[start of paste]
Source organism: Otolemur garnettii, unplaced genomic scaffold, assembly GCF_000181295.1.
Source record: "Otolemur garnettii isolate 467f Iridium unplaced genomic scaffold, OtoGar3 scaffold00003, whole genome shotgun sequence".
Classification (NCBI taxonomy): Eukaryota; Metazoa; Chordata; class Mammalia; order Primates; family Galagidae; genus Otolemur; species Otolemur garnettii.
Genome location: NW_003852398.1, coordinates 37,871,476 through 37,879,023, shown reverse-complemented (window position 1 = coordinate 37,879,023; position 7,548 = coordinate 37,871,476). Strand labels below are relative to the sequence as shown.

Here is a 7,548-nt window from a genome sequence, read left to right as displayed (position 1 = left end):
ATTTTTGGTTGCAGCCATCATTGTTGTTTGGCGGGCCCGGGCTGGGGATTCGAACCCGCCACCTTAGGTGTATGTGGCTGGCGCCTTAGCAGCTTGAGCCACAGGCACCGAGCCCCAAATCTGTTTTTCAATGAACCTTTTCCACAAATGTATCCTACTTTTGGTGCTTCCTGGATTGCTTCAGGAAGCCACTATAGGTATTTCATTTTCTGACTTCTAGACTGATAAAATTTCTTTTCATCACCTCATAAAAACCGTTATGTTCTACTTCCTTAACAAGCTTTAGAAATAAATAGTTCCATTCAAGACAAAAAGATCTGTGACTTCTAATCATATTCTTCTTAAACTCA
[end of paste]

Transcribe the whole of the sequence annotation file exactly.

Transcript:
Source organism: Otolemur garnettii, unplaced genomic scaffold, assembly GCF_000181295.1.
Source record: "Otolemur garnettii isolate 467f Iridium unplaced genomic scaffold, OtoGar3 scaffold00003, whole genome shotgun sequence".
Classification (NCBI taxonomy): Eukaryota; Metazoa; Chordata; class Mammalia; order Primates; family Galagidae; genus Otolemur; species Otolemur garnettii.
Genome location: NW_003852398.1, coordinates 37,871,476 through 37,879,023, shown reverse-complemented (window position 1 = coordinate 37,879,023; position 7,548 = coordinate 37,871,476). Strand labels below are relative to the sequence as shown.

Here is a 7,548-nt window from a genome sequence, read left to right as displayed (position 1 = left end):
ATTTTTGGTTGCAGCCATCATTGTTGTTTGGCGGGCCCGGGCTGGGGATTCGAACCCGCCACCTTAGGTGTATGTGGCTGGCGCCTTAGCAGCTTGAGCCACAGGCACCGAGCCCCAAATCTGTTTTTCAATGAACCTTTTCCACAAATGTATCCTACTTTTGGTGCTTCCTGGATTGCTTCAGGAAGCCACTATAGGTATTTCATTTTCTGACTTCTAGACTGATAAAATTTCTTTTCATCACCTCATAAAAACCGTTATGTTCTACTTCCTTAACAAGCTTTAGAAATAAATAGTTCCATTCAAGACAAAAAGATCTGTGACTTCTAATCATATTCTTCTTAAACTCA